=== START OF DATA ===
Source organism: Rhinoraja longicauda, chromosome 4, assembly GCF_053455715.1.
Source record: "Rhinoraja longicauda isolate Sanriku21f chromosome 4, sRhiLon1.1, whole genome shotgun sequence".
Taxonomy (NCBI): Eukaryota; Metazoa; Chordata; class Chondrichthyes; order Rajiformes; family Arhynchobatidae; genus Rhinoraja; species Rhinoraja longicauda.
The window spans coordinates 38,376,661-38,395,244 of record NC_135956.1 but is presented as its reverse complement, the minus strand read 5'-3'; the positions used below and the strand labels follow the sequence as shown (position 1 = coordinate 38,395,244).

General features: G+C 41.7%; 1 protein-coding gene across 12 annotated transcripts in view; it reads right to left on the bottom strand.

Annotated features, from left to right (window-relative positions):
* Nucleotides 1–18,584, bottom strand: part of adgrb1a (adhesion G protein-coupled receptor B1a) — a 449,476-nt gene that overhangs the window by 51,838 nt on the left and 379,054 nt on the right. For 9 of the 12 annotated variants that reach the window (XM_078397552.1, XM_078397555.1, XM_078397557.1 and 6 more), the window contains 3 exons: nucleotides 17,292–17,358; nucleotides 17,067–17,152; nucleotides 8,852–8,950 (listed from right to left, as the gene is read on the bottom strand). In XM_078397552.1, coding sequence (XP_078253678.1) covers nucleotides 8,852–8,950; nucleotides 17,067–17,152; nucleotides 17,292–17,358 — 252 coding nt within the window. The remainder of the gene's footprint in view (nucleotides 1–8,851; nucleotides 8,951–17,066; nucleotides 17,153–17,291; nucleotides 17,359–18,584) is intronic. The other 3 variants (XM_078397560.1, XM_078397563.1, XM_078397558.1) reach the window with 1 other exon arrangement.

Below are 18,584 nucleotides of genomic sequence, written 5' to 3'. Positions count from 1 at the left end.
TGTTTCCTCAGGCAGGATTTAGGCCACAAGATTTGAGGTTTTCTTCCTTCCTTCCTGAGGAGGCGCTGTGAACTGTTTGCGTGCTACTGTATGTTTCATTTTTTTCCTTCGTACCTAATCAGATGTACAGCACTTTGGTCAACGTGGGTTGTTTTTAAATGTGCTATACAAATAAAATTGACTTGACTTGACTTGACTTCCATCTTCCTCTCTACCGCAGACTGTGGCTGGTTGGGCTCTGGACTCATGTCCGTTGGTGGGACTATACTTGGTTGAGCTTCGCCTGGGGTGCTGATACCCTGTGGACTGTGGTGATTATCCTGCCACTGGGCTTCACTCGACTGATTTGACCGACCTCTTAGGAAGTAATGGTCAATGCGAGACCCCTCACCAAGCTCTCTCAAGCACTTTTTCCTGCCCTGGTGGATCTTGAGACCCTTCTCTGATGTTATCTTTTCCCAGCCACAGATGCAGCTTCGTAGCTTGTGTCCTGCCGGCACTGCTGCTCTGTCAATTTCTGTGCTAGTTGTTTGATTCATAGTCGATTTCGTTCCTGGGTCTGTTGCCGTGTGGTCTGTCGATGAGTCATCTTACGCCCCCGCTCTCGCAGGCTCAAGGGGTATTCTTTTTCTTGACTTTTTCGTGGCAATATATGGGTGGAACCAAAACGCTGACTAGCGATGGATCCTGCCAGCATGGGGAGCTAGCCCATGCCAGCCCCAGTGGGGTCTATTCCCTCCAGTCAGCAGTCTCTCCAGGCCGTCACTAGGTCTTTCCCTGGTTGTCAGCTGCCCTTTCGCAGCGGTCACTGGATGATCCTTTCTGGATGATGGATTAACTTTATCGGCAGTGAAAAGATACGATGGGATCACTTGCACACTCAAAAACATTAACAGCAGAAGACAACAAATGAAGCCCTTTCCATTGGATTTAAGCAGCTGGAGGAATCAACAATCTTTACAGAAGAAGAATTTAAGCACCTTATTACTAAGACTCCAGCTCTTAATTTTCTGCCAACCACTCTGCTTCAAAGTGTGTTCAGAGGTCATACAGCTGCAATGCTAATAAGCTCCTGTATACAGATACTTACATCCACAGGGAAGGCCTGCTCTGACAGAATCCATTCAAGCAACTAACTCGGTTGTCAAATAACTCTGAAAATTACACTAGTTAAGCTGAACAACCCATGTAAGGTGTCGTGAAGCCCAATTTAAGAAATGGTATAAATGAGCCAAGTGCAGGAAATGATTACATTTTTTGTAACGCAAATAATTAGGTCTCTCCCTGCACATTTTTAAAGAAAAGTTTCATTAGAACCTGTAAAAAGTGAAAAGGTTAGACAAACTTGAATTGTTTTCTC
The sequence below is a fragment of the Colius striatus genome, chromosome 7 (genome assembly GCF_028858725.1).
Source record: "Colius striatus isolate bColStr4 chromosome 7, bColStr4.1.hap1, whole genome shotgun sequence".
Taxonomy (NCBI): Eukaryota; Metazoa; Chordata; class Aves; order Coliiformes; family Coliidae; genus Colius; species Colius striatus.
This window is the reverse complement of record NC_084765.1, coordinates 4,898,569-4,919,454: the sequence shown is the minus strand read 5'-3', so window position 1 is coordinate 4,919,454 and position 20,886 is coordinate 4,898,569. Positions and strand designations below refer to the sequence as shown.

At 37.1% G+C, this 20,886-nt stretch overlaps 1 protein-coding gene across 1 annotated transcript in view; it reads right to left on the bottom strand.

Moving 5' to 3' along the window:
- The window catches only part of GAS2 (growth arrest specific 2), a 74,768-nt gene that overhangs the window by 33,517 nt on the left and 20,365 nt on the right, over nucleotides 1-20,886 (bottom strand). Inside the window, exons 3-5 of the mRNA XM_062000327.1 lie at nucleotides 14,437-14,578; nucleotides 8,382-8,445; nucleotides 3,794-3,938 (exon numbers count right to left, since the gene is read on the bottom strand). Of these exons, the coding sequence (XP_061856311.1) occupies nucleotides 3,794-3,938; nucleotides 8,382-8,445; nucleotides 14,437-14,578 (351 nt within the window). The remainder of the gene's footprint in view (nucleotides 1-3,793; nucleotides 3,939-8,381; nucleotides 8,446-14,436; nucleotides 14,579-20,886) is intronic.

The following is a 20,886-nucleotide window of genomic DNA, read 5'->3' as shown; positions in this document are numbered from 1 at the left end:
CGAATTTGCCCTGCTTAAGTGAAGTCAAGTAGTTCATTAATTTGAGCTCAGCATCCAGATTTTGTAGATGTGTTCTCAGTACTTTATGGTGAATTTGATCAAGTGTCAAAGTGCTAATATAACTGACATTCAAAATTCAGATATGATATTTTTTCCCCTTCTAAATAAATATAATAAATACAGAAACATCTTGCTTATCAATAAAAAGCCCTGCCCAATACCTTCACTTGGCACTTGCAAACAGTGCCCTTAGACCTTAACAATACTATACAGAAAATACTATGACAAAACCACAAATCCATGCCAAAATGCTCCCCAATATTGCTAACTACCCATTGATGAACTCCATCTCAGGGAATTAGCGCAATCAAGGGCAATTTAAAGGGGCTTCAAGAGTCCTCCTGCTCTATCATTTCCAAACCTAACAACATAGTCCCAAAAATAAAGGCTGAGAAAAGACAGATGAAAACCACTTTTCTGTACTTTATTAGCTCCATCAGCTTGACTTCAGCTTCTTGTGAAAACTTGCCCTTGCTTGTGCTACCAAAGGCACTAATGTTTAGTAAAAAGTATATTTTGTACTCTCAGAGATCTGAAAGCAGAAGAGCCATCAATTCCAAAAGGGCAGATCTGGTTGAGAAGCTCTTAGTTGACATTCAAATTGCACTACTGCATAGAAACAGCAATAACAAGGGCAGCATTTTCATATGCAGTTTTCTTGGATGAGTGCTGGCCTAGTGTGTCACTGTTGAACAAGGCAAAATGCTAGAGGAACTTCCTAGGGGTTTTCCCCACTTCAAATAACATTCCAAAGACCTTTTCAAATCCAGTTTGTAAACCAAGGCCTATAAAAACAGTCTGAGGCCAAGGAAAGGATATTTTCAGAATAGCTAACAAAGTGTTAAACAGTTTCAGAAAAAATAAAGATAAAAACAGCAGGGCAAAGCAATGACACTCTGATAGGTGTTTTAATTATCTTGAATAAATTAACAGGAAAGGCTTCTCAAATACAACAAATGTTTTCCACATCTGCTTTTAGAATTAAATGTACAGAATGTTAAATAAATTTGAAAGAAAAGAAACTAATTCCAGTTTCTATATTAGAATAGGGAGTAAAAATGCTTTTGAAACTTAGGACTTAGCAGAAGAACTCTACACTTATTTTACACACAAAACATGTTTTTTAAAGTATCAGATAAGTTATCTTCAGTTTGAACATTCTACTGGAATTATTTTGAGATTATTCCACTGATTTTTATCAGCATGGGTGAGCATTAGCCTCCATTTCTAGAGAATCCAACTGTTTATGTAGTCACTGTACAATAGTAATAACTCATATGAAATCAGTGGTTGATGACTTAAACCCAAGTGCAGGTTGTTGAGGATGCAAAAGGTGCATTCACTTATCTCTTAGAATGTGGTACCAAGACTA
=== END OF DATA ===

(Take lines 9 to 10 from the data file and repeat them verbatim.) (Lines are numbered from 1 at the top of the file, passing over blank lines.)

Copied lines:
TGTTTCCTCAGGCAGGATTTAGGCCACAAGATTTGAGGTTTTCTTCCTTCCTTCCTGAGGAGGCGCTGTGAACTGTTTGCGTGCTACTGTATGTTTCATTTTTTTCCTTCGTACCTAATCAGATGTACAGCACTTTGGTCAACGTGGGTTGTTTTTAAATGTGCTATACAAATAAAATTGACTTGACTTGACTTGACTTCCATCTTCCTCTCTACCGCAGACTGTGGCTGGTTGGGCTCTGGACTCATGTCCGTTGGTGGGACTATACTTGGTTGAGCTTCGCCTGGGGTGCTGATACCCTGTGGACTGTGGTGATTATCCTGCCACTGGGCTTCACTCGACTGATTTGACCGACCTCTTAGGAAGTAATGGTCAATGCGAGACCCCTCACCAAGCTCTCTCAAGCACTTTTTCCTGCCCTGGTGGATCTTGAGACCCTTCTCTGATGTTATCTTTTCCCAGCCACAGATGCAGCTTCGTAGCTTGTGTCCTGCCGGCACTGCTGCTCTGTCAATTTCTGTGCTAGTTGTTTGATTCATAGTCGATTTCGTTCCTGGGTCTGTTGCCGTGTGGTCTGTCGATGAGTCATCTTACGCCCCCGCTCTCGCAGGCTCAAGGGGTATTCTTTTTCTTGACTTTTTCGTGGCAATATATGGGTGGAACCAAAACGCTGACTAGCGATGGATCCTGCCAGCATGGGGAGCTAGCCCATGCCAGCCCCAGTGGGGTCTATTCCCTCCAGTCAGCAGTCTCTCCAGGCCGTCACTAGGTCTTTCCCTGGTTGTCAGCTGCCCTTTCGCAGCGGTCACTGGATGATCCTTTCTGGATGATGGATTAACTTTATCGGCAGTGAAAAGATACGATGGGATCACTTGCACACTCAAAAACATTAACAGCAGAAGACAACAAATGAAGCCCTTTCCATTGGATTTAAGCAGCTGGAGGAATCAACAATCTTTACAGAAGAAGAATTTAAGCACCTTATTACTAAGACTCCAGCTCTTAATTTTCTGCCAACCACTCTGCTTCAAAGTGTGTTCAGAGGTCATACAGCTGCAATGCTAATAAGCTCCTGTATACAGATACTTACATCCACAGGGAAGGCCTGCTCTGACAGAATCCATTCAAGCAACTAACTCGGTTGTCAAATAACTCTGAAAATTACACTAGTTAAGCTGAACAACCCATGTAAGGTGTCGTGAAGCCCAATTTAAGAAATGGTATAAATGAGCCAAGTGCAGGAAATGATTACATTTTTTGTAACGCAAATAATTAGGTCTCTCCCTGCACATTTTTAAAGAAAAGTTTCATTAGAACCTGTAAAAAGTGAAAAGGTTAGACAAACTTGAATTGTTTTCTC
The sequence below is a fragment of the Colius striatus genome, chromosome 7 (genome assembly GCF_028858725.1).